Life Has No Meaning Without Death

Updated: Jan 28


As an atheist...well, that statement doesn’t really mean anything honestly. Since I came to the full realization that I don’t believe in any gods and don’t follow any type of religion, I have experienced all kinds of emotions and thoughts that started with thinking that atheists have all the answers, to atheists are more empathetic, to recently realizing that atheist literally only means one doesn’t believe in gods or religions and everything else is up in the air.


Seriously, you should see most atheist groups online and in person. I initially joined predominately white groups thinking that Black atheists were in short order. As outcasts to larger American society, I figured they would be more tolerant without religion fueling their hatred of ‘others’ like me. Nope! Turns out that large swaths of mostly white dudes really just think they’re the top of the heap no matter what. Then I found more Black atheist groups and what I figured were like-minded people. Surely these people were much more accepting, being outcasts to larger society AND larger Black religious circles. DOUBLE NOPE! Pervasive homophobia and Faux-Black Unity, which is really just exclusionary talk for the same old misogyny, but with Black people. What I’m saying in all of this is that the atheist label has a very narrow meaning and doesn’t put anyone in an upper echelon, myself included, especially when so many of us fall into the same ideologies as those who believe. No one has the monopoly on intelligent thought, even oppressive ones, and even plain stupid ones. We’re all just wandering around figuring shit out.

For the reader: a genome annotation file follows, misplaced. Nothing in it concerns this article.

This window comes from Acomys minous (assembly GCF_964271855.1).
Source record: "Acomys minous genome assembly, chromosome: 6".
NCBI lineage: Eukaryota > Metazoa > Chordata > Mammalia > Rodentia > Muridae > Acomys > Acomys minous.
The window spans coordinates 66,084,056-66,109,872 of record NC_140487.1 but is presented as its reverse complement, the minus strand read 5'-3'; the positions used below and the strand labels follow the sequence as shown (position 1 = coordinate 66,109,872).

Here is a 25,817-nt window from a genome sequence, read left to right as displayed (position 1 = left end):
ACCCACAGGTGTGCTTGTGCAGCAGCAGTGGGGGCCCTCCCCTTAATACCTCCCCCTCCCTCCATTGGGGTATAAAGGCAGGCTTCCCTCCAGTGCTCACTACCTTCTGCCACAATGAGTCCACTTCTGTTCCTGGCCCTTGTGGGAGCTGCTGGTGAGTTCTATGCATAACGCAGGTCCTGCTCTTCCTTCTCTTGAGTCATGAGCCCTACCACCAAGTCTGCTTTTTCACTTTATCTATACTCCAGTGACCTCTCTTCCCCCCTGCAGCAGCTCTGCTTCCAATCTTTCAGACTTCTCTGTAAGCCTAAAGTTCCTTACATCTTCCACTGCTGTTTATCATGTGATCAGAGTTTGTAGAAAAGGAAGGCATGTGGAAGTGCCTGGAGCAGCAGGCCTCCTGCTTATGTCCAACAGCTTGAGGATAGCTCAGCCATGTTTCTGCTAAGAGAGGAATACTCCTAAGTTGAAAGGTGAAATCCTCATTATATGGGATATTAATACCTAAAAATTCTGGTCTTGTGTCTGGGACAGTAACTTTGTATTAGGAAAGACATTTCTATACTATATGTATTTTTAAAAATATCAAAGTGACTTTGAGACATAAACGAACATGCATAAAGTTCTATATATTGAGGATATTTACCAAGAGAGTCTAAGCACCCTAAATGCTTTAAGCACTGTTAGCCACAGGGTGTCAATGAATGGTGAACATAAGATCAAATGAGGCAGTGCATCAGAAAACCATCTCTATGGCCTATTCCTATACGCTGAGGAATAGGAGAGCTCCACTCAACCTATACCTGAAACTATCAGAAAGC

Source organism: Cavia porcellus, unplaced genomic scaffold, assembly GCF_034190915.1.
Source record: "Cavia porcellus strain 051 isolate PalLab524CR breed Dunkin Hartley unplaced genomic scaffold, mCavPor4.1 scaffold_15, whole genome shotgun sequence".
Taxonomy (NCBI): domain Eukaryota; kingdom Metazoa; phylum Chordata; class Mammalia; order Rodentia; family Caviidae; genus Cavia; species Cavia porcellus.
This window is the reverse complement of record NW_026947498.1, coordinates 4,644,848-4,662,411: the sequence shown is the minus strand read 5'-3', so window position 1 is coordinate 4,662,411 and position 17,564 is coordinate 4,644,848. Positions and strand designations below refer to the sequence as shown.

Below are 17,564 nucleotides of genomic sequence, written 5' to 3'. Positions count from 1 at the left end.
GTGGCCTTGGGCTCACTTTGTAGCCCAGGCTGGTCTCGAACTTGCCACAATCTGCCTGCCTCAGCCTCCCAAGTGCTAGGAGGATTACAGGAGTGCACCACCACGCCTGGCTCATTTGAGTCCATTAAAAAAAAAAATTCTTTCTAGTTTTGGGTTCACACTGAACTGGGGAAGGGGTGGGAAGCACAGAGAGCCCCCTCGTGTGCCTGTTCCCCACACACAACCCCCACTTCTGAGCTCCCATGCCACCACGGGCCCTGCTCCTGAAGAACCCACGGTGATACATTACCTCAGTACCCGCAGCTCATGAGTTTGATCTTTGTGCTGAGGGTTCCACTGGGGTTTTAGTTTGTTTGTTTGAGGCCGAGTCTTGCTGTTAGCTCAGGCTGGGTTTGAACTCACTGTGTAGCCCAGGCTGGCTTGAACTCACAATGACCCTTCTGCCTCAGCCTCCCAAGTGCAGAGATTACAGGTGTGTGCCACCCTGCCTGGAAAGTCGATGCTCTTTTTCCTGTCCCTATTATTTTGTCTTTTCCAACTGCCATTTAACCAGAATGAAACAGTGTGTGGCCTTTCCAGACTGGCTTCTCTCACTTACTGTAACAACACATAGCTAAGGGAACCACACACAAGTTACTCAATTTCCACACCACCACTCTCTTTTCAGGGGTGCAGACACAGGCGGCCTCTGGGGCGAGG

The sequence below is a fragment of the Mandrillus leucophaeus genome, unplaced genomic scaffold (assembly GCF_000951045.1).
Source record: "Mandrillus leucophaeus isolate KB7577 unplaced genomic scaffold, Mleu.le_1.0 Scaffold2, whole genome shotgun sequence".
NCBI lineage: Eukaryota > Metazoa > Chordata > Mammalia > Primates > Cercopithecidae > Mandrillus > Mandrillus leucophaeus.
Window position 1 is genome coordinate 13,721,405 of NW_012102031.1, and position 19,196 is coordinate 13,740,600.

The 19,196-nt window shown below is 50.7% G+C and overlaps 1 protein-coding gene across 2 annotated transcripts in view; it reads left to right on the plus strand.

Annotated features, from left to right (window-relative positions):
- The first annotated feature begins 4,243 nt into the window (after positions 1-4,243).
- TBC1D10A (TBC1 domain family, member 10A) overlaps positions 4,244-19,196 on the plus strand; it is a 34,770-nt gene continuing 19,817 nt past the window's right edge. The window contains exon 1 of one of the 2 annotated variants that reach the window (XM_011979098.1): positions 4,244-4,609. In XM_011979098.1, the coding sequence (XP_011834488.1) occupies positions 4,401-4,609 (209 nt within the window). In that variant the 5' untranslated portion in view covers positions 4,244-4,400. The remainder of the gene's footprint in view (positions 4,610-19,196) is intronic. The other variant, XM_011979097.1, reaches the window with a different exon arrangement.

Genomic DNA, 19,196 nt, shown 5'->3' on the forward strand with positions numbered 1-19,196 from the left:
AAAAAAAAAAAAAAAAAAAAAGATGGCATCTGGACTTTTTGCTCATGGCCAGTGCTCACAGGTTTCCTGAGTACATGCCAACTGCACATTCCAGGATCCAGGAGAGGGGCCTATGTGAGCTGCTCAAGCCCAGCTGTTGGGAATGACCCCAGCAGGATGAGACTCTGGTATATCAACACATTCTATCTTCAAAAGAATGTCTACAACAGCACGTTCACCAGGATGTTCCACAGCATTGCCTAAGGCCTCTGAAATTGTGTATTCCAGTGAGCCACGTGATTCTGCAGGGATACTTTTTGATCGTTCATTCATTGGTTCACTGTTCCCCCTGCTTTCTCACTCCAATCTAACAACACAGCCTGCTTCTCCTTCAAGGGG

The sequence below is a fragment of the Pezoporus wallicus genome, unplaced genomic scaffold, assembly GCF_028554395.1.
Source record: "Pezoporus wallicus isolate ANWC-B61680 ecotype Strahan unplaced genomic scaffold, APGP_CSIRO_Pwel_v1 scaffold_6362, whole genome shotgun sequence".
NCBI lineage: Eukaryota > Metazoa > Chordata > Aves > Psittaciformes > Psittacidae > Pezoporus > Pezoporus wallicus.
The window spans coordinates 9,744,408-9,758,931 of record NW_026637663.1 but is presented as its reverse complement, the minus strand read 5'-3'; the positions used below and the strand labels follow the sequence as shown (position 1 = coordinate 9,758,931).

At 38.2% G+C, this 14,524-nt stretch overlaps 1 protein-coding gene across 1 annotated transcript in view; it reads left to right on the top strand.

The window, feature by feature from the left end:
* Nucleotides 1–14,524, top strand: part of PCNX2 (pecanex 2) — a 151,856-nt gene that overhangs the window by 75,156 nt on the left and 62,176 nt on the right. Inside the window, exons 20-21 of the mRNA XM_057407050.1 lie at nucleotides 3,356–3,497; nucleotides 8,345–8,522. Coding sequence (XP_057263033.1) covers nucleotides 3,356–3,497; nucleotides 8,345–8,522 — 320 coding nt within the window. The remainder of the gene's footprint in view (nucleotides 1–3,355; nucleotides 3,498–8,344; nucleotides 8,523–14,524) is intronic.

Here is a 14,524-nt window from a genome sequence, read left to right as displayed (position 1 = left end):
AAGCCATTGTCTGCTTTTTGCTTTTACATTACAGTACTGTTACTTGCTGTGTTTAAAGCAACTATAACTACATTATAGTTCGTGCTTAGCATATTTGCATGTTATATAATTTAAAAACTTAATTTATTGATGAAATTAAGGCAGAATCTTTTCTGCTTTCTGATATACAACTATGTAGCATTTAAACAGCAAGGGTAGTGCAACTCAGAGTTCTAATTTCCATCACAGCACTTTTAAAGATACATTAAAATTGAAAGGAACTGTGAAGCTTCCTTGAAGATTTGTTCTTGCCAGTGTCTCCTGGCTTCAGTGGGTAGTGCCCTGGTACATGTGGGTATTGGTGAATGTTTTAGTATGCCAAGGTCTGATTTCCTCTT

One question that seems to pop up for so many people on every side of their thoughts or beliefs is the meaning of life, as though it has a universal answer. We have countless religions, sub-classes, and genres of thought even within single groups. There is no singular meaning, as it’s literally impossible. However, there is one commonality with us all. Death. At some point, everyone currently alive will die. A child born today will die. We don’t know when, we unknowingly pass the day it will happen yearly, but we all know that the is coming. So what do we do with that information?


Living forever seems cool on the surface just because so many of us don’t want to die too soon or ‘before our time’. The thought of inevitable death is scary as shit sometimes, so we prolong it as long as humanly possible. I used to not want to die until I was about 120. I was born in 1982 so I wanted to at least get to an even 100. Then, I didn’t want to miss the next century if possible, which was only 18 years away, so why not make it there and then another year or two to round it out? But what I didn’t think about during this wishful period was...what the hell was I going to do with all of that time? I could absolutely be walking and doing normal things at 100, but the body decays and a lot of time towards the end might just be spent sleeping while missing my friends that died before me. Living that long means seeing everyone else...not. Everyone can’t make the journey with you, and I’m not sure if making friends is going to be as easy in my 90s. Hell, even my family probably won’t need me as much.